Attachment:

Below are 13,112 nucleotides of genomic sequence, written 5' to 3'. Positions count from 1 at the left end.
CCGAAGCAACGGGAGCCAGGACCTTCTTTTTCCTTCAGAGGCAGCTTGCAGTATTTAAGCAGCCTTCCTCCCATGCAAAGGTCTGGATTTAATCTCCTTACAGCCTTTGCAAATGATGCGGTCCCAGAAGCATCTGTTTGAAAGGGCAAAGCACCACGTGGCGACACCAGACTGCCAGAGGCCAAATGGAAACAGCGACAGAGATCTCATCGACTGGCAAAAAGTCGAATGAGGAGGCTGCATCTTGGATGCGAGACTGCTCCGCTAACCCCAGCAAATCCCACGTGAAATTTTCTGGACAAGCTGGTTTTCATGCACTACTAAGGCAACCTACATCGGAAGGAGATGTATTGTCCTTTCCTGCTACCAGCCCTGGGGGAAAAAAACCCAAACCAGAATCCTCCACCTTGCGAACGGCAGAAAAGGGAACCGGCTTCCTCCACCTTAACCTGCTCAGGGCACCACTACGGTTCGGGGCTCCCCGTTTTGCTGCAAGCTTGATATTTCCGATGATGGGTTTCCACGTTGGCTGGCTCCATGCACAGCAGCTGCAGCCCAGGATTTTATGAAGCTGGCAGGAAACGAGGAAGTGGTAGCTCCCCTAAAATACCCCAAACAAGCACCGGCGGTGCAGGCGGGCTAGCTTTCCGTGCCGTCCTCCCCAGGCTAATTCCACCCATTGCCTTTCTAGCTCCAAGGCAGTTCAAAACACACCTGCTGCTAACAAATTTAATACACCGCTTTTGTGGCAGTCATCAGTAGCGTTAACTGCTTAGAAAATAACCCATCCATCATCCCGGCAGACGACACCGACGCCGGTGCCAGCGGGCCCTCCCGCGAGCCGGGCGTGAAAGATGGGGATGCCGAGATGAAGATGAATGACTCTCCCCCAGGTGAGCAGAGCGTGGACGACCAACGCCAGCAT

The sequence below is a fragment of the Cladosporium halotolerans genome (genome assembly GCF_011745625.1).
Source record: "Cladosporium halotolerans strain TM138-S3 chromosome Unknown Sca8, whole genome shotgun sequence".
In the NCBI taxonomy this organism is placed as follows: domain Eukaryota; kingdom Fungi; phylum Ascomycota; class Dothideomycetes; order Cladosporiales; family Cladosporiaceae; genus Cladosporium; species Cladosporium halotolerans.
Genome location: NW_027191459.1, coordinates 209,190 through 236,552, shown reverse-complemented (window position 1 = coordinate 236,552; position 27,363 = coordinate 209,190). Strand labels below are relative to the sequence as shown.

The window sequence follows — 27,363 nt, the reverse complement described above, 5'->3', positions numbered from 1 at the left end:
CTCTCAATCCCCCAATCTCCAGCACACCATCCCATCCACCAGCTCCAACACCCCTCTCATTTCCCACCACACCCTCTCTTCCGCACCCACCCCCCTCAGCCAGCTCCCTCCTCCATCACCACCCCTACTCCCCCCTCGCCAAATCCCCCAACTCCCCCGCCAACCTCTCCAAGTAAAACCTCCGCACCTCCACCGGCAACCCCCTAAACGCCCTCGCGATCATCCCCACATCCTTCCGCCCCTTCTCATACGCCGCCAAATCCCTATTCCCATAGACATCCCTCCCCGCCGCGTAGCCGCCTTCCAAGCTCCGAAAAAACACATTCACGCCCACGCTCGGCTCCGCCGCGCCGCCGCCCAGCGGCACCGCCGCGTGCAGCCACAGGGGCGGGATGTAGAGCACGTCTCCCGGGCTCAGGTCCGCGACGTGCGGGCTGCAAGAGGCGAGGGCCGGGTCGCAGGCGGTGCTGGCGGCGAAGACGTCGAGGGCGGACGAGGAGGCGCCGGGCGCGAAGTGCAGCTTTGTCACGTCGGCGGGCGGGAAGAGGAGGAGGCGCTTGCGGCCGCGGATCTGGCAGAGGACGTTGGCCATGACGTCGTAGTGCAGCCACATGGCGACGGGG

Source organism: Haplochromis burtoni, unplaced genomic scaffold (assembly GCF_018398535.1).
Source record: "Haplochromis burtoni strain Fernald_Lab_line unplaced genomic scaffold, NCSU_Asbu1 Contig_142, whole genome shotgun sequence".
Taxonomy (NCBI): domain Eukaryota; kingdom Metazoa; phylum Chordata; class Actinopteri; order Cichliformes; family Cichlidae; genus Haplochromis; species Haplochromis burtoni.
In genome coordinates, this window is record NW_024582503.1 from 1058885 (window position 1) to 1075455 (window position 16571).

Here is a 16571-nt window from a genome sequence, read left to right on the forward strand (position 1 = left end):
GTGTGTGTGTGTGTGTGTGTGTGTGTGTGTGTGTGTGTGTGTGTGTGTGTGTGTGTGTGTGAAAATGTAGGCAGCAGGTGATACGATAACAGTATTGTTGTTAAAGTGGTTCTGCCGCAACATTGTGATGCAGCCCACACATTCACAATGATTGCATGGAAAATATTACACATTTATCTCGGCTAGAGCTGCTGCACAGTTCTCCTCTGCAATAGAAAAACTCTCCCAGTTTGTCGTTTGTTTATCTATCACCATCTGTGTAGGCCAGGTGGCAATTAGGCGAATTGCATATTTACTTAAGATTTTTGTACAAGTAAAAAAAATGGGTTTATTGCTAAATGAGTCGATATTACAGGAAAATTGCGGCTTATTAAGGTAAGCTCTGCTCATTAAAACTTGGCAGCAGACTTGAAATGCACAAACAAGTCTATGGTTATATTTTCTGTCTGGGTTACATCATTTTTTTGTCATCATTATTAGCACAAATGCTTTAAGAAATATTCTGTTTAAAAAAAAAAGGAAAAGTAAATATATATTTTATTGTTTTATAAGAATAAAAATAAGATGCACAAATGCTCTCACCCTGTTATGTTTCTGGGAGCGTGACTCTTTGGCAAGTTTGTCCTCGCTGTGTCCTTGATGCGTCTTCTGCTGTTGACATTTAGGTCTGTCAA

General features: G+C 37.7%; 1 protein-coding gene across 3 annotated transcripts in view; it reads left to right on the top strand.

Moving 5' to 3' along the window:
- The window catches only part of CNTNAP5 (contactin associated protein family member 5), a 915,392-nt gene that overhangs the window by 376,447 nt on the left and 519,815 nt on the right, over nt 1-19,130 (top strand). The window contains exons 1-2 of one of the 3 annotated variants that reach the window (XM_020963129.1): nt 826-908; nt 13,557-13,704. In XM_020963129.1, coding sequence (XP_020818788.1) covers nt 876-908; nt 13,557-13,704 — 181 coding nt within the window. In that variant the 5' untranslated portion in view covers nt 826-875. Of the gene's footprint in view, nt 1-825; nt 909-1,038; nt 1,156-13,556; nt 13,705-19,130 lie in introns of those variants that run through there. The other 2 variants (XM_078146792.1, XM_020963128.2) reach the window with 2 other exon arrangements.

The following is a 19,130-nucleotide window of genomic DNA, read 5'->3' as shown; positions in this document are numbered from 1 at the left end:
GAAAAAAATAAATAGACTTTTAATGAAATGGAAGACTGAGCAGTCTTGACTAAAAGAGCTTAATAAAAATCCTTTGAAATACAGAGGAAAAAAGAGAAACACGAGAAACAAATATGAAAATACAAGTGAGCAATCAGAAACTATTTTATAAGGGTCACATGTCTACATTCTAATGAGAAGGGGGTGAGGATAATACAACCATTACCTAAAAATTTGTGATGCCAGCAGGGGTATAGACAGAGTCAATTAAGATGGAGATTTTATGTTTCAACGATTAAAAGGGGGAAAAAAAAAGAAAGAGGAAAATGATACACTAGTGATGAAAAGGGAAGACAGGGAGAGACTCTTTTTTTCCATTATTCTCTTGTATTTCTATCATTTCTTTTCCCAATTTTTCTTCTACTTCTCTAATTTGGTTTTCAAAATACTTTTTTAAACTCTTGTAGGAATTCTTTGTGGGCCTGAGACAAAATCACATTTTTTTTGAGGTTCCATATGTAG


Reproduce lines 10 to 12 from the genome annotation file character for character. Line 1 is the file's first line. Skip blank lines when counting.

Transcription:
Source record: "Haplochromis burtoni strain Fernald_Lab_line unplaced genomic scaffold, NCSU_Asbu1 Contig_142, whole genome shotgun sequence".
Taxonomy (NCBI): domain Eukaryota; kingdom Metazoa; phylum Chordata; class Actinopteri; order Cichliformes; family Cichlidae; genus Haplochromis; species Haplochromis burtoni.
In genome coordinates, this window is record NW_024582503.1 from 1058885 (window position 1) to 1075455 (window position 16571).